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S & H International Opera Review

Shostakovich: Lady Macbeth of Mtensk, The Helikon Opera, Moscow, 2nd April 2002 (NM)

Music instead of muddle


Soviet Opera is Box Office poison these days in Moscow, as maestro Rozhdestvensky discovered with his 2001 staging of Prokofiev's "The Gambler" - which was so disastrous it lost him his job at the Bolshoi. Moscow's cultural scene is changing fast, and where once high and heavy culture reigned unchallenged, the "new fat" (as the former "New Russians" are now known) like their entertainment easy-listening and unchallenging. This month the newest of three home-grown big-budget Musicals, Dracula, opened for what's expected to be a long run, and more imported musicals (such as Chicago) are set to open soon.

Against this background, many might think that Dmitry Bertman's decision to stage a soviet-era work of uncompromising violence and seedy sleaze concluding in a Siberian labour-camp, as worthy of being taken away for mental re-education in itself. But as the "producer with the Midas touch" showed, you can strike gold in those Siberian salt-mines sometimes.

The lynchpin of this benchmark production is the superlative conducting of Vladimir Ponkin, who eschews spikiness and instead finds the black humour, lyricism and scorching eroticism of this complex score. It is rumoured that behind the "anonymous letter" in Pravda proscribing the work as "muddle instead of music", two years after the first production in 1936, was the hand of Joseph Stalin himself. Whatever the truth of that episode, if the anonymous author had heard Ponkin's lush, verdant interpretation, he might have been won-over. His fortissimos most clearly demonstrate this - not merely blaring, but great blocks of sound welded-together with perfect balance and colour, providing a thrilling contrast to the subtler moments which dominate the piece. A greatly augmented Helikon Opera Orchestra played stunningly, with a wealth of solo work of great quality - especially in the lower woodwind, the violas, and violins. The passacaglia section was magnificently played - one would have loved to have this performance on record.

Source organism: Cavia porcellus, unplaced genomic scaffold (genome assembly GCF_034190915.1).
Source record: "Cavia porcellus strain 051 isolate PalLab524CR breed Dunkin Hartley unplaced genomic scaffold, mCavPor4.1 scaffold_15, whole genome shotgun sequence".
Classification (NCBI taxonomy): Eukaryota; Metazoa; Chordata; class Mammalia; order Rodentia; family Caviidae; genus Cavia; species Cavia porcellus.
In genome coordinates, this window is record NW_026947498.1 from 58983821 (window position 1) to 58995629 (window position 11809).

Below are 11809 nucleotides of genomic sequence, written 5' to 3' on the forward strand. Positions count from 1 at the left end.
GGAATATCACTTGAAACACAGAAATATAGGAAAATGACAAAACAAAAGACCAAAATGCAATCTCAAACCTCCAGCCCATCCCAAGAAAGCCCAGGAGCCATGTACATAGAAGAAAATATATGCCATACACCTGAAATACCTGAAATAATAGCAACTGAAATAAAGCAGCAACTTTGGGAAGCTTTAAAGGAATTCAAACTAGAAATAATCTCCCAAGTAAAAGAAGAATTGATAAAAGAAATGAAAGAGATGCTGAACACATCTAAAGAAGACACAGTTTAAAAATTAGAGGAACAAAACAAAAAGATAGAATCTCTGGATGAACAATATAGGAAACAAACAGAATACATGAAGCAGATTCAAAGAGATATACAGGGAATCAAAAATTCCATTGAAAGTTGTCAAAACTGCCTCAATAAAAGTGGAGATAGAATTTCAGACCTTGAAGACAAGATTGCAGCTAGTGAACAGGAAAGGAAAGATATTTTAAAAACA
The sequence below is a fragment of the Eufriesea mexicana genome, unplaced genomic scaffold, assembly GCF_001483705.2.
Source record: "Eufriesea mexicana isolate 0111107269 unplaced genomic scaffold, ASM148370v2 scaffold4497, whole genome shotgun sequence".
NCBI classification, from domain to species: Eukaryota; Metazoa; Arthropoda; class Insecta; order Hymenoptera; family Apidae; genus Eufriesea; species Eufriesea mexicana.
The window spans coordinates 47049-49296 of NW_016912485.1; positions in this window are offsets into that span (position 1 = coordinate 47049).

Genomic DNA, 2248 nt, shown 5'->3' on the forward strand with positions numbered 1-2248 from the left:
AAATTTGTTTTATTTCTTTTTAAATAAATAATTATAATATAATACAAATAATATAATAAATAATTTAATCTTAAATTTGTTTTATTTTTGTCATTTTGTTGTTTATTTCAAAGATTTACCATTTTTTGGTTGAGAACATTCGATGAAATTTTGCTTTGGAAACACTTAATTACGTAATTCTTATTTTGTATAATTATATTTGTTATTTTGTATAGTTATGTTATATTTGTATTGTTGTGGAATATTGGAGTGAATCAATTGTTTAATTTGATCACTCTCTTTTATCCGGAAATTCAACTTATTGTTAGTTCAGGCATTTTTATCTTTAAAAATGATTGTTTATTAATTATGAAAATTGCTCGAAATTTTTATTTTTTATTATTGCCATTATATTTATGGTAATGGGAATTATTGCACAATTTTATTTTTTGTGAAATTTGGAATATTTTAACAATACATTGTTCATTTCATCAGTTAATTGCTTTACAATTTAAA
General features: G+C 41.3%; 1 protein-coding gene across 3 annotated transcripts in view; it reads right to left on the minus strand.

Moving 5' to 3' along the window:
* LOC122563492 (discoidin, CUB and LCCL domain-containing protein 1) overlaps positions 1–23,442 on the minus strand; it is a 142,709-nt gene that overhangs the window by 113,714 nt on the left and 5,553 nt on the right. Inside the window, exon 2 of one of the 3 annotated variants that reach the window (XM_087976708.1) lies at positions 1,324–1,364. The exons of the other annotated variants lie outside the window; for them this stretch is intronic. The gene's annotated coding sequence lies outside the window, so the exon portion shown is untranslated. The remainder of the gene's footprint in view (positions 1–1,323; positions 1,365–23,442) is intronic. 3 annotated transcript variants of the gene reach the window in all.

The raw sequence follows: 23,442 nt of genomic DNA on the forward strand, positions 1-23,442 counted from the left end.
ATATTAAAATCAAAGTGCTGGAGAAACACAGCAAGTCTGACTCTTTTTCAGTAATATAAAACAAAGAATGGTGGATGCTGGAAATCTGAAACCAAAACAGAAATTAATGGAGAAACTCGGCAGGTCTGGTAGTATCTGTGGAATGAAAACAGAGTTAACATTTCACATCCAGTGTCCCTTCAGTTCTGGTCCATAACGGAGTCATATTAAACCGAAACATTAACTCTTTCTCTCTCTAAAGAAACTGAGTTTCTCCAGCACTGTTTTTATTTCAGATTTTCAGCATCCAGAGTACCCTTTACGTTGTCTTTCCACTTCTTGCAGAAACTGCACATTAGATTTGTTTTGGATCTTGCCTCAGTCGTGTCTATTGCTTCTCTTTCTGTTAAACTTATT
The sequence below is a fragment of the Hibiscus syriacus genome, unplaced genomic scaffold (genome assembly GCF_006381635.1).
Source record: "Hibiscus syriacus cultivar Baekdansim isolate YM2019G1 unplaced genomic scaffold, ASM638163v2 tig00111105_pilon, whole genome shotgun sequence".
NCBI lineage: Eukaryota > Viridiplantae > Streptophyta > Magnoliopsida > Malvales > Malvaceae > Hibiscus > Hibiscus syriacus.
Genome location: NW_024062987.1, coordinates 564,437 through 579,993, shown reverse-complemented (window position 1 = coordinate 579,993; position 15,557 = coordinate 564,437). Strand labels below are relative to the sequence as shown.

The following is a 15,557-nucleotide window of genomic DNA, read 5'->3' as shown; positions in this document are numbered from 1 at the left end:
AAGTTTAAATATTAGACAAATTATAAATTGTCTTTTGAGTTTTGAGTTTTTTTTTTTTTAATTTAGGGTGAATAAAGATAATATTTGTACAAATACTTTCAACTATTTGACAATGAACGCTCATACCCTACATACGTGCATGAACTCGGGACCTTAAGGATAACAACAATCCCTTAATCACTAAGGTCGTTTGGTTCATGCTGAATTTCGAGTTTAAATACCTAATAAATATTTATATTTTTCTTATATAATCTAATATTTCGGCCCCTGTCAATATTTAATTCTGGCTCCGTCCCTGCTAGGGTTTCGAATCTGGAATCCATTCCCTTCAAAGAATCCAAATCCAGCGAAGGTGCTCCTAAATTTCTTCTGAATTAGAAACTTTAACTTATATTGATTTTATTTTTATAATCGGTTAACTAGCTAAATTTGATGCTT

As with most Helikon productions, the cramped conditions in which they have to work dictate only one set for the duration of the entire piece, since nothing can be changed during the action. Igor Nezhny and Tatyana Tulubyova's set is a nightmarish factory-floor of leaky steel tubes, pipes and ducts that is somewhere between Heath Robinson and Terry Gilliam's Brazil. Sliding-out when needed is a sort of animal-cage in which Boris Timofeyovich locks his daughter-in-law Ekaterina, the "Lady Macbeth" character.

Before even mentioning the principals, foremost praise must go to the fantastic performance of the Helikon Chorus, who dominate the work. On-the-button musically and vocally, they brought a dynamism to the dramatic action which carried things forward at an inexorable pace. Yuri Ustyugov's movement-work resulted in brisk, realistic crowd scenes. The sexual molestation of Aksinya was violently graphic, and for those still unclear what was being planned, those not directly involved in abducting her carried-out "factory work" rhythmically shoving huge section of steel piping into machine "orifices" of different kinds. The male chorus shone as the wedding guests, exiting the stage as a drunken dancing conga-line to the pseudo-burlesque music. Their rapid return as the cops in pursuit was another great moment, ably animated by Denis Kirpanev as a swaggering Sergeant with an idiotic grin and a short temper.